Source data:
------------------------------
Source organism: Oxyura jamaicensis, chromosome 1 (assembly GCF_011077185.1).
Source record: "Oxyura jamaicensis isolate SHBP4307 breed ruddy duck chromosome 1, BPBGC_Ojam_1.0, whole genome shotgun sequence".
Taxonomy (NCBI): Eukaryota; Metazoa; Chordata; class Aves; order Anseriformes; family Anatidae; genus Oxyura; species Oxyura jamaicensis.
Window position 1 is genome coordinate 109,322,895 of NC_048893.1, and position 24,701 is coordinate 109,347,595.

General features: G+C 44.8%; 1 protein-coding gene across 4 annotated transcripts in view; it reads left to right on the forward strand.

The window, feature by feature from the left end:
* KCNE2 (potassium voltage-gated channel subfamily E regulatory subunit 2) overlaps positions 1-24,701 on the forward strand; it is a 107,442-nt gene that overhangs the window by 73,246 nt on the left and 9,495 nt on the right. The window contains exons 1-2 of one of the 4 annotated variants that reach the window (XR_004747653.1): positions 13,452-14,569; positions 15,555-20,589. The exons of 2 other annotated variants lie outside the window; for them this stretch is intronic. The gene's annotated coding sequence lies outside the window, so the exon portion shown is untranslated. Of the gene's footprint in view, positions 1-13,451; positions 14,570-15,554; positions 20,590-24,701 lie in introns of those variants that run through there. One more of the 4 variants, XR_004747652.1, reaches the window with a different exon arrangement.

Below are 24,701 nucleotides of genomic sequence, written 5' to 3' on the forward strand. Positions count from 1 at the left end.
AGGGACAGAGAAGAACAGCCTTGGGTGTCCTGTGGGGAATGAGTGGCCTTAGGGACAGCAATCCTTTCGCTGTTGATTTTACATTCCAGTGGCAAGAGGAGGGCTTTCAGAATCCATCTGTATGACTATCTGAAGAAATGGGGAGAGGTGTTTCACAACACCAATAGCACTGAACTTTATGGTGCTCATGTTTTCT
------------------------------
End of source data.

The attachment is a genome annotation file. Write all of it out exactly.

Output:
Source organism: Oxyura jamaicensis, chromosome 1 (assembly GCF_011077185.1).
Source record: "Oxyura jamaicensis isolate SHBP4307 breed ruddy duck chromosome 1, BPBGC_Ojam_1.0, whole genome shotgun sequence".
Taxonomy (NCBI): Eukaryota; Metazoa; Chordata; class Aves; order Anseriformes; family Anatidae; genus Oxyura; species Oxyura jamaicensis.
Window position 1 is genome coordinate 109,322,895 of NC_048893.1, and position 24,701 is coordinate 109,347,595.

General features: G+C 44.8%; 1 protein-coding gene across 4 annotated transcripts in view; it reads left to right on the forward strand.

The window, feature by feature from the left end:
* KCNE2 (potassium voltage-gated channel subfamily E regulatory subunit 2) overlaps positions 1-24,701 on the forward strand; it is a 107,442-nt gene that overhangs the window by 73,246 nt on the left and 9,495 nt on the right. The window contains exons 1-2 of one of the 4 annotated variants that reach the window (XR_004747653.1): positions 13,452-14,569; positions 15,555-20,589. The exons of 2 other annotated variants lie outside the window; for them this stretch is intronic. The gene's annotated coding sequence lies outside the window, so the exon portion shown is untranslated. Of the gene's footprint in view, positions 1-13,451; positions 14,570-15,554; positions 20,590-24,701 lie in introns of those variants that run through there. One more of the 4 variants, XR_004747652.1, reaches the window with a different exon arrangement.

Below are 24,701 nucleotides of genomic sequence, written 5' to 3' on the forward strand. Positions count from 1 at the left end.
AGGGACAGAGAAGAACAGCCTTGGGTGTCCTGTGGGGAATGAGTGGCCTTAGGGACAGCAATCCTTTCGCTGTTGATTTTACATTCCAGTGGCAAGAGGAGGGCTTTCAGAATCCATCTGTATGACTATCTGAAGAAATGGGGAGAGGTGTTTCACAACACCAATAGCACTGAACTTTATGGTGCTCATGTTTTCT